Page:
Millennials are Messenger’s largest audience group, with the 25–34 age bracket comprising around a third (32%) of the app’s user-base. That’s not to say it’s unpopular with youngsters, however. Back in 2017, Facebook tried to launch a version for under-12s – Messenger Kids – but it was met with negative feedback: particularly in the UK, where it remains unavailable. 

Users as young as 13 (and in all probability, many who are even younger) having access to an app which lets them chat privately with each other, exchange photos and potentially be contacted by older people who they don’t know brings its own obvious issues. Our #WakeUpWednesday guide this week highlights the aspects of Messenger that trusted adults need to be aware of.  

Facebook Messenger is a communication app through which users can exchange messages and send photos, stickers, and video and audio files. Messenger allows both one-to-one and group chats, has a ‘stories’ feature and – via its latest addition, Rooms – can host a video call with up to 50 people. As of 2021, the app had 35 million users in the UK alone (more than half the population!) among its 1.3 billion users worldwide. Whereas Messenger is integrated into Facebook on desktops and laptops, it has existed as a standalone app for mobile devices since 2011.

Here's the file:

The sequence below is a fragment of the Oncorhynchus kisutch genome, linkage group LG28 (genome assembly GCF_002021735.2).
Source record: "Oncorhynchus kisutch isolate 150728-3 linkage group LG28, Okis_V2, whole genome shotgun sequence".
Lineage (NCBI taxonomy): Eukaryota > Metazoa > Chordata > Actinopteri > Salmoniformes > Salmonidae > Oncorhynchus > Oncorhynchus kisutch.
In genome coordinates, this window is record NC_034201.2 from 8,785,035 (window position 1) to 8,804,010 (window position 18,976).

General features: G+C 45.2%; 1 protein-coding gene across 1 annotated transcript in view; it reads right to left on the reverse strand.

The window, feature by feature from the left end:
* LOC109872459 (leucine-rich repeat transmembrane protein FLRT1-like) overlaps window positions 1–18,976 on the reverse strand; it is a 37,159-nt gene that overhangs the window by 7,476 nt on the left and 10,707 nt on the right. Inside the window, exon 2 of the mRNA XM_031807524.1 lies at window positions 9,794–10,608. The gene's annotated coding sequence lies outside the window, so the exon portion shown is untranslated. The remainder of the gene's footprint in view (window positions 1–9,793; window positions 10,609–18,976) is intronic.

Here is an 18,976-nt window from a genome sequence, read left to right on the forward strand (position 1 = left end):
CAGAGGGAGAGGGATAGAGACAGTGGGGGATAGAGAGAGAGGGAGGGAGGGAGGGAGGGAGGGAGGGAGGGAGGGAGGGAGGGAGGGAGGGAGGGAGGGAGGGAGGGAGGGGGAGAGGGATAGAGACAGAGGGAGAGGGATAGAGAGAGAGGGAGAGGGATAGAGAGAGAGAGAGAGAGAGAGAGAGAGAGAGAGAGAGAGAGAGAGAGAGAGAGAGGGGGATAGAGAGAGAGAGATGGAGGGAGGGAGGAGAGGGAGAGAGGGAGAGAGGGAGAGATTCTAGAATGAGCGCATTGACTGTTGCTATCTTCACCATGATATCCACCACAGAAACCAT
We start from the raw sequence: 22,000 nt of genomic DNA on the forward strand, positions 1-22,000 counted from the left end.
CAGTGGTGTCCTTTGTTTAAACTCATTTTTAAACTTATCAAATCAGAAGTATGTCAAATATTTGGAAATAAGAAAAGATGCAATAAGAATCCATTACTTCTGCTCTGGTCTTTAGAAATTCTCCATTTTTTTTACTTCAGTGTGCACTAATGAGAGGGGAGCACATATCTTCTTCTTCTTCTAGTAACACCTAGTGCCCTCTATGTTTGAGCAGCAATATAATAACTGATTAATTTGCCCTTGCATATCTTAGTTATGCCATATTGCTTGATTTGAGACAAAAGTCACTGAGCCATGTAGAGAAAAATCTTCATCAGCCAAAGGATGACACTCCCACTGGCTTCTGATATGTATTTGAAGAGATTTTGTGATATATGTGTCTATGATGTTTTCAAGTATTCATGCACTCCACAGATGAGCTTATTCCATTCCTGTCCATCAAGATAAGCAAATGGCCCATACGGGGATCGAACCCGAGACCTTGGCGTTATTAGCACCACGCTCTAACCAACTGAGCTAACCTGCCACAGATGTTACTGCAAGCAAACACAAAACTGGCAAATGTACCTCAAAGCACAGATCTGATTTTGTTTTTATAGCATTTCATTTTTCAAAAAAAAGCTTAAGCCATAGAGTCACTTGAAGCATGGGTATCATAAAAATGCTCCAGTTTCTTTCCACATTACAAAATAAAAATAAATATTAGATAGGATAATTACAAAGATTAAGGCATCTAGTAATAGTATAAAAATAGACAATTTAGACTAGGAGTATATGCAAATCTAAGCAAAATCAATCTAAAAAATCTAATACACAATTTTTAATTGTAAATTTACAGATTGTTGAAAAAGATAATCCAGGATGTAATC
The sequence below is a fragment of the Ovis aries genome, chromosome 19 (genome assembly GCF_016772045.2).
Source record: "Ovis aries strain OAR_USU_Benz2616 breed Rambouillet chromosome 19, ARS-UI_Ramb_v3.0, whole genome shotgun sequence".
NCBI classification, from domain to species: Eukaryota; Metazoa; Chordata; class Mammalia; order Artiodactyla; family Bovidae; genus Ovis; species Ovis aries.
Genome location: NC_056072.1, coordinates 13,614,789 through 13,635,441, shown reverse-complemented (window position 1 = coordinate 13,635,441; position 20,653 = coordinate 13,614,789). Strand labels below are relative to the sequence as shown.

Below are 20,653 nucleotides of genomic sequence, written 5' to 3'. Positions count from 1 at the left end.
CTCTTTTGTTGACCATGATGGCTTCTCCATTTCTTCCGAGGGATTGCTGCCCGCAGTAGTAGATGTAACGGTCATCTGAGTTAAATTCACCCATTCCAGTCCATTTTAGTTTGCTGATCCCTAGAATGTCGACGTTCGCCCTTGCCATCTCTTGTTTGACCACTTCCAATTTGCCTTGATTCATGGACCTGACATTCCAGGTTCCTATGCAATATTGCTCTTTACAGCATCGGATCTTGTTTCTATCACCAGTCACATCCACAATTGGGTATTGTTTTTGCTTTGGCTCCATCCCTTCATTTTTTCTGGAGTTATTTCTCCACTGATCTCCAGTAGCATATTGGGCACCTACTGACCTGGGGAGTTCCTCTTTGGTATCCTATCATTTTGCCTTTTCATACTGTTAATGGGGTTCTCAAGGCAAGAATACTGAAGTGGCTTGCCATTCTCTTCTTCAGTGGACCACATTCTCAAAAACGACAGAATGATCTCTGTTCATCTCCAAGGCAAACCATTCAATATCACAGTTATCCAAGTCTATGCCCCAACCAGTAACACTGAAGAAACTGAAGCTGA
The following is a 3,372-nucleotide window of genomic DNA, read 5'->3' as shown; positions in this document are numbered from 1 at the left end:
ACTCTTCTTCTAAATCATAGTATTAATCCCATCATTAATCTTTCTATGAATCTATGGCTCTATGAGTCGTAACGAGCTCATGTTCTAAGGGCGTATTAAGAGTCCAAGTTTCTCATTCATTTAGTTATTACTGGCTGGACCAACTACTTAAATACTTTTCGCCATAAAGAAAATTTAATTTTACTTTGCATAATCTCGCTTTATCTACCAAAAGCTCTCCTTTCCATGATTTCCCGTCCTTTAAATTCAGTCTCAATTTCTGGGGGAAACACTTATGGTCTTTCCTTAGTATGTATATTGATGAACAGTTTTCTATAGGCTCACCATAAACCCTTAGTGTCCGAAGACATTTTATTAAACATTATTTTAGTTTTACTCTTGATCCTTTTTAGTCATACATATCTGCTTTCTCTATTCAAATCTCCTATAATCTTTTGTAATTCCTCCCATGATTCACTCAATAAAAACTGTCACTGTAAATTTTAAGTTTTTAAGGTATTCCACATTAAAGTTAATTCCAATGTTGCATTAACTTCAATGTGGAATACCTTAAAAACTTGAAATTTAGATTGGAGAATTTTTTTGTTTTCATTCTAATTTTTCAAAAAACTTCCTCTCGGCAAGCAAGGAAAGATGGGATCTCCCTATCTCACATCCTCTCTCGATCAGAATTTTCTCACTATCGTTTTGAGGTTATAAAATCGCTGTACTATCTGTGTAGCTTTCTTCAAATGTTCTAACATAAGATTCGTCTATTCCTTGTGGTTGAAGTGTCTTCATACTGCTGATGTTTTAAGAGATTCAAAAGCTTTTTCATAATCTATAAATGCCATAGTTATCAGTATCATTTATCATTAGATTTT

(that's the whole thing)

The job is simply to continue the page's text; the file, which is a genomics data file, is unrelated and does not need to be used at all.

In the guide, you'll find tips on a number of potential risks such as addiction, strangers and secret conversations. 

Brighten Someone's Day Online